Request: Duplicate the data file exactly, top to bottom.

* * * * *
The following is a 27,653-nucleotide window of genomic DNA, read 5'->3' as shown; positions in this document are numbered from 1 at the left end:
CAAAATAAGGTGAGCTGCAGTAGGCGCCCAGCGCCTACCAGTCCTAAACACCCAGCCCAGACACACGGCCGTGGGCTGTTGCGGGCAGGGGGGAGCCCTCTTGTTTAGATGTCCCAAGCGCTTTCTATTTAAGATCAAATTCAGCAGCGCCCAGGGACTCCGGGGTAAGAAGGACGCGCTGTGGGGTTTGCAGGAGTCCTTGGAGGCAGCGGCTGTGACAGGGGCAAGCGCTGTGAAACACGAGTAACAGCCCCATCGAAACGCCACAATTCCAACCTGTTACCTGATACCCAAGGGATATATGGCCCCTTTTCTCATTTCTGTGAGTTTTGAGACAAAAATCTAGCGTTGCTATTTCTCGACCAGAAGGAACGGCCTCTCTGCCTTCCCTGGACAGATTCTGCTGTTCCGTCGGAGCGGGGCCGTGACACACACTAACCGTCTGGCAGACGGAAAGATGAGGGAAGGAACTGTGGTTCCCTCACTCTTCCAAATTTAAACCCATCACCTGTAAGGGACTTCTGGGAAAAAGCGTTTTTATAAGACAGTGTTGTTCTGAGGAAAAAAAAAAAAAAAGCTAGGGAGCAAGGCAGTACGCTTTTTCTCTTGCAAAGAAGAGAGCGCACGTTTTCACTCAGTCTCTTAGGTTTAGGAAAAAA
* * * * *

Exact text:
The following is a 27,653-nucleotide window of genomic DNA, read 5'->3' as shown; positions in this document are numbered from 1 at the left end:
CAAAATAAGGTGAGCTGCAGTAGGCGCCCAGCGCCTACCAGTCCTAAACACCCAGCCCAGACACACGGCCGTGGGCTGTTGCGGGCAGGGGGGAGCCCTCTTGTTTAGATGTCCCAAGCGCTTTCTATTTAAGATCAAATTCAGCAGCGCCCAGGGACTCCGGGGTAAGAAGGACGCGCTGTGGGGTTTGCAGGAGTCCTTGGAGGCAGCGGCTGTGACAGGGGCAAGCGCTGTGAAACACGAGTAACAGCCCCATCGAAACGCCACAATTCCAACCTGTTACCTGATACCCAAGGGATATATGGCCCCTTTTCTCATTTCTGTGAGTTTTGAGACAAAAATCTAGCGTTGCTATTTCTCGACCAGAAGGAACGGCCTCTCTGCCTTCCCTGGACAGATTCTGCTGTTCCGTCGGAGCGGGGCCGTGACACACACTAACCGTCTGGCAGACGGAAAGATGAGGGAAGGAACTGTGGTTCCCTCACTCTTCCAAATTTAAACCCATCACCTGTAAGGGACTTCTGGGAAAAAGCGTTTTTATAAGACAGTGTTGTTCTGAGGAAAAAAAAAAAAAAAGCTAGGGAGCAAGGCAGTACGCTTTTTCTCTTGCAAAGAAGAGAGCGCACGTTTTCACTCAGTCTCTTAGGTTTAGGAAAAAA